|Date:||3/21/97 Record No.: 10435|
|Contact:|| Fred Jaeger, President |
Salt Lake City, UT
801-583-2000, fax 801-583-6245, email@example.com
Pyroelectric Effect - New Thermal to Electric Energy Converter
Thermodyne, a small company in Salt Lake City, has what it believes to be a new type of Thermal to Electric Converter which is based on a combined piezoelectric pyroelectric effect. The device promises to have high energy density, operate at lower temperatures and with smaller temperature differences, and be far more efficient and cost effective than any existing thermoelectric device.
History: In 1990, a British group announced a new type of converter consisting of hundreds of layers of thin piezoelectric polymers coated with bi-metal electrodes. They hypothesized that the device was working on some kind of transverse thermoelectric effect, however the device degraded after a few hours of operation, and no convincing explanation of the phenomena was forthcoming.
Some time later the Thermodyne group, aware of the British work, came up with a different explanation for what had been observed, and quickly developed a better choice of materials and geometry to go with their theory.
Piezoelectric ceramics emit electrical impulses when compressed. Similarly, when an electric field is applied to a piezoelectric material, it changes volume. This reversible action is used today in loudspeakers and sonar devices. Hundreds of materials exhibit the piezoelectric effect.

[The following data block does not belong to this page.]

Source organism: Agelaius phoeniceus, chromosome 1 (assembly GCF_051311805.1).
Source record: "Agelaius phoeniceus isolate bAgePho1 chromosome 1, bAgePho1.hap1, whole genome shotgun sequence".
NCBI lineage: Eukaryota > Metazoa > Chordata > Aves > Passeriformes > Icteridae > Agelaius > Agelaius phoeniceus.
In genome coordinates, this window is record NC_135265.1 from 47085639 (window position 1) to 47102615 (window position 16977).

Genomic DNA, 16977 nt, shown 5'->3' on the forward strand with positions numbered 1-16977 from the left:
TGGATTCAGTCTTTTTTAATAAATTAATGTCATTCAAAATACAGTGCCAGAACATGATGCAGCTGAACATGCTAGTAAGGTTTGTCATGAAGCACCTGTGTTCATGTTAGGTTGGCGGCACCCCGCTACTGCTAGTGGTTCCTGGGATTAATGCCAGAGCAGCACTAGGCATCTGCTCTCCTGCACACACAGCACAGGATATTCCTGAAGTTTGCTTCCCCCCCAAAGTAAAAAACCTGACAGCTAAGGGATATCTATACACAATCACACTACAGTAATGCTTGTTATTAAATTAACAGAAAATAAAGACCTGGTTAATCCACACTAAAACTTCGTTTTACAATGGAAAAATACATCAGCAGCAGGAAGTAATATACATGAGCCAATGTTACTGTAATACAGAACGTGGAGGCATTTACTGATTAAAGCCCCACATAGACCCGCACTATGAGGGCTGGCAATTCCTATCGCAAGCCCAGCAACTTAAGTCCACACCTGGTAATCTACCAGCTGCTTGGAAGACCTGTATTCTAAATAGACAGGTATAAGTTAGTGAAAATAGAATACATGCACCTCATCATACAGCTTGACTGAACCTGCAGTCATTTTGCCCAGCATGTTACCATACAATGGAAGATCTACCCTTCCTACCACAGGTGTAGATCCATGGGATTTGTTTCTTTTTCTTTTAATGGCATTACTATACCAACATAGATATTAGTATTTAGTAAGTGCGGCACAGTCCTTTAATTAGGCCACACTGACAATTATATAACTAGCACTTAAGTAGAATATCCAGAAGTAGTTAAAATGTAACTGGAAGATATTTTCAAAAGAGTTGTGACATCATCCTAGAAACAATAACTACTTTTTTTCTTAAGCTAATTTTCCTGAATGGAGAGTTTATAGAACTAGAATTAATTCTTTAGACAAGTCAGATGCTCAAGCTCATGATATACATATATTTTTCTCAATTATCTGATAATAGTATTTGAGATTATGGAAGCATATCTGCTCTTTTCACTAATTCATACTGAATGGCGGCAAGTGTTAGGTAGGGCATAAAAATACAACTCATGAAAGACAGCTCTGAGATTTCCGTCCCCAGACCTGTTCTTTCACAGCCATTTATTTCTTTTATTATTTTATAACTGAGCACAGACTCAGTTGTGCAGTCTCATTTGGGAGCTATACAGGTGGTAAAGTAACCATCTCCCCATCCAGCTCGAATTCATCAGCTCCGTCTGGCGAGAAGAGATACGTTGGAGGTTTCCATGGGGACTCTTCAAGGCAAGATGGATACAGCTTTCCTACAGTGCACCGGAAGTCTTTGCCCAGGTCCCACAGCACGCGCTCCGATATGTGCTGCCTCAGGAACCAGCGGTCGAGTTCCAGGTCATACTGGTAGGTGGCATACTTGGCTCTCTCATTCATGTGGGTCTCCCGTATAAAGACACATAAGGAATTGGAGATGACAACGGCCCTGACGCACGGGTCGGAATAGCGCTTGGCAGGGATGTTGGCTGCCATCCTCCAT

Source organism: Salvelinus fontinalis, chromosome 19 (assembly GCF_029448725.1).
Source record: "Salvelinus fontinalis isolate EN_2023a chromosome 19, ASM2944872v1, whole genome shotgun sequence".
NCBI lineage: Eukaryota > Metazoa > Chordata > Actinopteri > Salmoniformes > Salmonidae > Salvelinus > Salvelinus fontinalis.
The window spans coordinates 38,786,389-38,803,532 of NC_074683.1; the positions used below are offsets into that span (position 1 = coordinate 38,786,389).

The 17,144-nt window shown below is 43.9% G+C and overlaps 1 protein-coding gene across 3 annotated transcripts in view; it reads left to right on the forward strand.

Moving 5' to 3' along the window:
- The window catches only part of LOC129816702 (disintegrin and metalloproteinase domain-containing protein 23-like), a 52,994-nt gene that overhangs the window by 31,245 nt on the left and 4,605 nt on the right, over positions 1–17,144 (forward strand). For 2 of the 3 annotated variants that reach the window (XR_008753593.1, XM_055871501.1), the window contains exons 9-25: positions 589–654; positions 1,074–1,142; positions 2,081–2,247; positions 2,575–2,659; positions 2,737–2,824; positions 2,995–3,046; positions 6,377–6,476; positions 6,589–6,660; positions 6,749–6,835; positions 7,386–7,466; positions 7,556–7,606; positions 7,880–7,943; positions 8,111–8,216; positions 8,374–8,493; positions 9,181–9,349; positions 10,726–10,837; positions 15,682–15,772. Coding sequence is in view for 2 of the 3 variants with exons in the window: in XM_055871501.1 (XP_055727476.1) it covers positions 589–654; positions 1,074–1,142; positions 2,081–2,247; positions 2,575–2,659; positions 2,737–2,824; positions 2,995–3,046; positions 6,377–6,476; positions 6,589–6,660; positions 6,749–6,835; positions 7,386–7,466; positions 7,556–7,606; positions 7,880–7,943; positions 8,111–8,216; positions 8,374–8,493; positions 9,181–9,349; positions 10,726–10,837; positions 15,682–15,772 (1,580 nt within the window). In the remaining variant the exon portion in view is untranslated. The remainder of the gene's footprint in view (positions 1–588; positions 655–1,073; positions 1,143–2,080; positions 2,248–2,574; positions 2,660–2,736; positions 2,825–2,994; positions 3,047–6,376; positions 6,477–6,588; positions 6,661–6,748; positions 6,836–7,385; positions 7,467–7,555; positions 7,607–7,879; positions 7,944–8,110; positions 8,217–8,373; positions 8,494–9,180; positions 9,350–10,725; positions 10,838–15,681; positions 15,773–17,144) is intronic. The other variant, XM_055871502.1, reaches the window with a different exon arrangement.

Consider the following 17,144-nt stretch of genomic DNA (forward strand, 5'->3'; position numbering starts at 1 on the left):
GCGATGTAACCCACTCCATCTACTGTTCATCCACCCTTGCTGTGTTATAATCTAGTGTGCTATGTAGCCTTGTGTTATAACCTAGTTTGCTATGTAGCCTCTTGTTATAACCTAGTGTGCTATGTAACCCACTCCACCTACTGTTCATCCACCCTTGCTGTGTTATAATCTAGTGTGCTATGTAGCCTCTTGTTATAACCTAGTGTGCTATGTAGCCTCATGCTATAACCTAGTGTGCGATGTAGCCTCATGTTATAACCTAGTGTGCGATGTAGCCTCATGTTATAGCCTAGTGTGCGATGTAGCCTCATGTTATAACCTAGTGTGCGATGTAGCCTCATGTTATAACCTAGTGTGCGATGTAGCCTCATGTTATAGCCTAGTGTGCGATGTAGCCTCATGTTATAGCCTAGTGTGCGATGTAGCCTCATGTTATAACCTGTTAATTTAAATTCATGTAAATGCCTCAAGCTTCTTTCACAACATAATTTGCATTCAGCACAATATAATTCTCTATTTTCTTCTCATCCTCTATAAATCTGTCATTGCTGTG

The Pyroelectric effect is a lesser known thermal cousin of the Piezoelectric effect. When a sample is heated or cooled, it emits electrical impulses, and its temperature changes when a field is applied. About one third of piezoelectric materials are also pyroelectric.
A pyroelectric converter was proposed in 1980, but the effort failed because of poor performance due in part to the use of mechanical cycling of pyroelectric plates from hot to cold region.
The Thermodyne approach allows a converter to be built without moving parts that can be used for cooling/heating (heat pump) or to make electricity, with a theoretical efficiency of 50% of the ideal Carnot efficiency. A sandwich of ceramic plates resonate electronically to cause a pumping action from heat to mechanical to electrical energy via the combined action of the piezo and pyro effects.
With power densities of hundreds of watts per square centimeter, it should enable a wide variety of practical products such as coolers, air conditioners and refrigerators, and waste heat utilization. Thermodyne has received notice from the U.S. patent office that its initial patent has been allowed and international rights are being pursued. The company is seeking a modest amount of seed development funding (equity or non-equity) to build a first milestone of a one watt, 5% efficient demonstration device within the next 5-6 months by a 10 watt, 10% prototype 6 months later. Sufficient interest already expressed by some major companies suggests that the program could become self-funding thereafter.